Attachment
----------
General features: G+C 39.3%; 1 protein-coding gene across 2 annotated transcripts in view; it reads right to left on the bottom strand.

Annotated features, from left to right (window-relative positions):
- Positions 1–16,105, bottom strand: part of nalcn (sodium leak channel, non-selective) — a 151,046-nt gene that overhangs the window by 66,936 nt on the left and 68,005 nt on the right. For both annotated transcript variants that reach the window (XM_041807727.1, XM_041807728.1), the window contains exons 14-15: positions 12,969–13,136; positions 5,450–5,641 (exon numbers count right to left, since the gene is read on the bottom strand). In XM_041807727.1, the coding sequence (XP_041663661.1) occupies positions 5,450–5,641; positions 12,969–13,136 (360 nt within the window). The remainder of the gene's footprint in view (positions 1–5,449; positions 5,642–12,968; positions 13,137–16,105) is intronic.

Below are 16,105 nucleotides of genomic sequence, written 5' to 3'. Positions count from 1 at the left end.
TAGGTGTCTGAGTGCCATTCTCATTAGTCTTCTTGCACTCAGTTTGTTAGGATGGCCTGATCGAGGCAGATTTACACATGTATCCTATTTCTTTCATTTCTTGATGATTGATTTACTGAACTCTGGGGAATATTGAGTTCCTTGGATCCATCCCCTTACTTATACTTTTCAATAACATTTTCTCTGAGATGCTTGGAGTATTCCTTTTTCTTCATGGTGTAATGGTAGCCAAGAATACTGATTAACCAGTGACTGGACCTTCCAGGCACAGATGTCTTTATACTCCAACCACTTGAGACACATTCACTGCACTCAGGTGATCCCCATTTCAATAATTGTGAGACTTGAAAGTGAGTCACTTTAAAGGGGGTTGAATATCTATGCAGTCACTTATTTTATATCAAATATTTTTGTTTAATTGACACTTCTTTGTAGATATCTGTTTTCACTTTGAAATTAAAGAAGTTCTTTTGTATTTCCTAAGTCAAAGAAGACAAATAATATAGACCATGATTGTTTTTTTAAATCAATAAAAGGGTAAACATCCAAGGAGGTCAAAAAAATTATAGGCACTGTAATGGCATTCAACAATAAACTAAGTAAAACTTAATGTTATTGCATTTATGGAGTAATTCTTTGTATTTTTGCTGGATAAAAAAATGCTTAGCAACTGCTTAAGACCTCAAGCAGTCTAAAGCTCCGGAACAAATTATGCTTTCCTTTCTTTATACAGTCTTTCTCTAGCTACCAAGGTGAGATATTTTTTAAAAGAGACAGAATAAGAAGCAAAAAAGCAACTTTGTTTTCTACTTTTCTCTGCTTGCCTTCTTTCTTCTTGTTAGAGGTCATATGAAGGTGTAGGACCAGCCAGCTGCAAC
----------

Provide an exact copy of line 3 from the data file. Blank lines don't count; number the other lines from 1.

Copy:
- Positions 1–16,105, bottom strand: part of nalcn (sodium leak channel, non-selective) — a 151,046-nt gene that overhangs the window by 66,936 nt on the left and 68,005 nt on the right. For both annotated transcript variants that reach the window (XM_041807727.1, XM_041807728.1), the window contains exons 14-15: positions 12,969–13,136; positions 5,450–5,641 (exon numbers count right to left, since the gene is read on the bottom strand). In XM_041807727.1, the coding sequence (XP_041663661.1) occupies positions 5,450–5,641; positions 12,969–13,136 (360 nt within the window). The remainder of the gene's footprint in view (positions 1–5,449; positions 5,642–12,968; positions 13,137–16,105) is intronic.